Another part of the descriptive analysis presented covariables related to demographics and the accident, including the bite site on the body, the type of snake related to the accident reported, the number of hours between the accident and health care received (the cut-off was pre-defined by the Ministry of Health in the database), case classification, and if antivenom was administered. The definition of case classification according to the Ministry of Health of Brazil [36] is by the genera of the venomous snake and includes recommendations on what type of antivenom and the number of ampoules to be used for treatment (Table S2). This information is available in the notification form that the physician fills out when an accident happens and in the Ministry of Health guidelines [36]. In the last part of the descriptive analysis, possible differences related to the outcome of the accident were presented, including if there were local complications (such as secondary infections, extended necrosis, and amputation), systemic manifestations (such as acute renal failure, sepsis, and shock), and the evolution of the case (cure, death by snakebite, death by other causes or ignored). The total fatality rate by snakebite in rural areas of Brazil was estimated and calculated for the most exposed and less exposed racial groups.
Descriptive analysis was conducted using Stata IC/16 and some figures in Microsoft Excel for Microsoft 365 MSO.
For better visualization of snakebite case distribution by state, GIS maps were prepared for the total number of cases, and for cases in the most and less exposed groups, using population data from IBGE as background. The maps were created using ArcGIS versus 10.8, utilizing natural breaks for the population and case ranges.

2.3.2. Part 2: Statistical Analysis

As the number of deaths was much smaller than the number of cases reported, a new variable was created considering the outcome as a combination of three possibilities: the evolution (0 = cure, no death by snakebite; 1 = death by snakebite), and/or systemic complication (0 = no; 1 = yes), and/or local complication (0 = no; 1 = yes).
A binomial logistic regression model was used to estimate the association between the outcome of a snakebite accident (0 = good; 1 = bad) and the covariables race, sex, age, bite site on the body, number of hours between the accident and health care received, case classification, and if antivenom was administered. One person could have one or more of the situations considered as a bad outcome (possible complications and death). Only observations that have all the independent variables completed in the database were included.
In this part of the statistical analysis, the mixed and black racial groups were included as a combined group under the designation “black” to simplify the results of the logistic regression. Due to the small number of cases in the Asian racial group (127 cases, 0.8%), this group was excluded from the analysis as it was not relevant to the study, given that they were neither the most nor less exposed racial group. We created categories for the variable age, and we combined some of the existing categories of the variables related to bite site on the body and the number of hours between the accident and health care received.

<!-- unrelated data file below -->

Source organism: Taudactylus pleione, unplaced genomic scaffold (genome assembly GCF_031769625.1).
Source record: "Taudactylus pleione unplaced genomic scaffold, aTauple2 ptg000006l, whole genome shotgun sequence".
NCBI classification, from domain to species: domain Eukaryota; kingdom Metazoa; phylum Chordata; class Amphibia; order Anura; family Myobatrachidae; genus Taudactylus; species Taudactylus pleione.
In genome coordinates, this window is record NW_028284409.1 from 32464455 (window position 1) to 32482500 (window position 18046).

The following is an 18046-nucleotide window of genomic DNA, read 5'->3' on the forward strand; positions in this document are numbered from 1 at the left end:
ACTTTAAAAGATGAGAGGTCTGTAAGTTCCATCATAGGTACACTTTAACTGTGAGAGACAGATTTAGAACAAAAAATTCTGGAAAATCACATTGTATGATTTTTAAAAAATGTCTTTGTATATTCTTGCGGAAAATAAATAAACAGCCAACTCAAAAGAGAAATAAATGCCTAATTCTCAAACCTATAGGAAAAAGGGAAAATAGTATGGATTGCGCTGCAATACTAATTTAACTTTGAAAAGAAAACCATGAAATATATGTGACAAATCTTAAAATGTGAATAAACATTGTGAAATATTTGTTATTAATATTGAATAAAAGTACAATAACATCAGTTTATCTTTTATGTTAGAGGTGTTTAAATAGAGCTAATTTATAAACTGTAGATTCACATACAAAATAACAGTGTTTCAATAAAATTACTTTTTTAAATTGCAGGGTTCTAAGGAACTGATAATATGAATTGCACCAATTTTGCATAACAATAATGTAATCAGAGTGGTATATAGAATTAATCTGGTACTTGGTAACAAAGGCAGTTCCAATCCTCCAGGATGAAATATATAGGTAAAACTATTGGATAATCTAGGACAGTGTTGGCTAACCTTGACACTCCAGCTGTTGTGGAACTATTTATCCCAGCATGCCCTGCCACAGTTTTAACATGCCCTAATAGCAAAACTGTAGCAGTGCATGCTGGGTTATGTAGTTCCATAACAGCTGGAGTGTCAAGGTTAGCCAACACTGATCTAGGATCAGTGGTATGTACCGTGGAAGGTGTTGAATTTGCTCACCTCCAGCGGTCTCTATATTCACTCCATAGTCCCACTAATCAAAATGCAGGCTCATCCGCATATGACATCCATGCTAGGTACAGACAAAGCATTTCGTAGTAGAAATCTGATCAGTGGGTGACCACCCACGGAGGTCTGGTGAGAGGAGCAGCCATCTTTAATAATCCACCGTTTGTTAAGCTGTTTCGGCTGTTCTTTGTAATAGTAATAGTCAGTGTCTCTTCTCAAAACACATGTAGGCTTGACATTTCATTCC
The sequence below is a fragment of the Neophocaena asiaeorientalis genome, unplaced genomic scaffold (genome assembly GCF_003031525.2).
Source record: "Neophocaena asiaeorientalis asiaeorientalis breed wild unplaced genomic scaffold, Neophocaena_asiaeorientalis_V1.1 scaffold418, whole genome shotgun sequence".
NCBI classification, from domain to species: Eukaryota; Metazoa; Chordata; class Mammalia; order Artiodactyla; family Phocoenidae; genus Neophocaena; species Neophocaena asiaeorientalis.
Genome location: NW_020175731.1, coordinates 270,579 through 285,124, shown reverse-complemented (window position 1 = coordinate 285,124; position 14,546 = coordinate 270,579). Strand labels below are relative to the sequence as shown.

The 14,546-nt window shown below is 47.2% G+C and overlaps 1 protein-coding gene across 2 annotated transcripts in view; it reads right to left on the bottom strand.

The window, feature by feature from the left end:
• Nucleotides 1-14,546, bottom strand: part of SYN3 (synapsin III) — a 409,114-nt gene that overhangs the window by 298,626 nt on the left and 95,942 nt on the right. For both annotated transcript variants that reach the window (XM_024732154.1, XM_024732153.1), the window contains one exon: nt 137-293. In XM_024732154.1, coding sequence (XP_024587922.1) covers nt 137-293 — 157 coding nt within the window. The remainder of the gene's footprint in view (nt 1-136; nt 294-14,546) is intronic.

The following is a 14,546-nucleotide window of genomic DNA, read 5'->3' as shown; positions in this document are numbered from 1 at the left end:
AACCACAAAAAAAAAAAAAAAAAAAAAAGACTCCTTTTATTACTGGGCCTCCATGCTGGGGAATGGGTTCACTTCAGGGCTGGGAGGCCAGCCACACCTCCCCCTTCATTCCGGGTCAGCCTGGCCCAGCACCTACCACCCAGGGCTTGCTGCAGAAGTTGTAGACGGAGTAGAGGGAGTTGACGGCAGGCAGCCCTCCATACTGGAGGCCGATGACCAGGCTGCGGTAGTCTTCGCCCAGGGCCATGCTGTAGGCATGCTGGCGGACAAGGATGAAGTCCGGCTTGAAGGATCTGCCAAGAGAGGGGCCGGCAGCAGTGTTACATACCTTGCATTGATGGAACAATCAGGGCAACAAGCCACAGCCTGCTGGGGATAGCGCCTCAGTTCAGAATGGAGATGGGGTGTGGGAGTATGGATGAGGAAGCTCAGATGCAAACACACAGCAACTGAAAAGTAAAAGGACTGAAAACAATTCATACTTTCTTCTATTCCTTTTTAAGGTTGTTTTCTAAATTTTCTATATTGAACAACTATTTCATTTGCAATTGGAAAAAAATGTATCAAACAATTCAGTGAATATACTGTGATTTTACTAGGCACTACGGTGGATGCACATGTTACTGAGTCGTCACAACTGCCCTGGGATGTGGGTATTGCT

A univariate analysis was conducted followed by a multivariable analysis, and estimation of the odds ratio (OR) with a 95% confidence interval (CI). The statistical analysis was performed using SPSS 24.

3. Results

3.1. Part 1: Descriptive Analysis

In 2017, the total number of snakebites in Brazil reported to SINAN was 28,716, with 16,805 of them (58.52%) recorded in rural areas (Figure S1). The One Health approach showing the major habitat types, presence of venomous snakes by genera, GDP per capita, and the number of rural cases of snakebites by region is presented in Figure 1. Analyzing this database, 75.34% of the cases were caused by genus Bothrops, and these percentages are similar in all regions. Accidents with Micrurus constituted 61.86% in the Northeast Region, and accidents with Crotalus were more frequent in the Northeast and Southeast Regions (39.01% and 34.46%, respectively). Accident by Lachesis were predominant in the North Region (90.01%) (Table S3).
The total number of rural observations of snakebites with information on the race of the victim was 15,898, which constitutes our study population. The North Region, which is part of the Amazon Legal Region, has the highest number of snakebite cases in Brazil (Figure 2). The distribution of snakebite cases by state demonstrates that Para state in the North Region has the highest number of cases (3420 cases), followed by Minas Gerais (1710) in the Southeast Region, and Bahia (1534 cases) in the Northeast Region (Table S4).
The racial group with the most cases was the mixed racial group with 9823 (61.79%), and the racial group with the lowest number of cases was the Asian group with 127 recorded snakebites (0.80%) (Figure S1). However, when estimated as rates per 100,000 population, the racial group most exposed to snakebite was the indigenous population, with a rate of 194.3 per 100,000 population (977 cases), and the less exposed racial group was the white population with 34.1 per 100,000 population (3701 cases) (Table 1). The rate ratio comparing the most exposed and the less exposed racial group was 5.7, suggesting that the probability of an indigenous individual being bitten by a snake is approximately six times higher than that of a white person in Brazil. In the Northeast Region this probability is even higher (8.9 times), whereas it is lower in the Southeast (1.8 times) and South (2.5 times) Regions.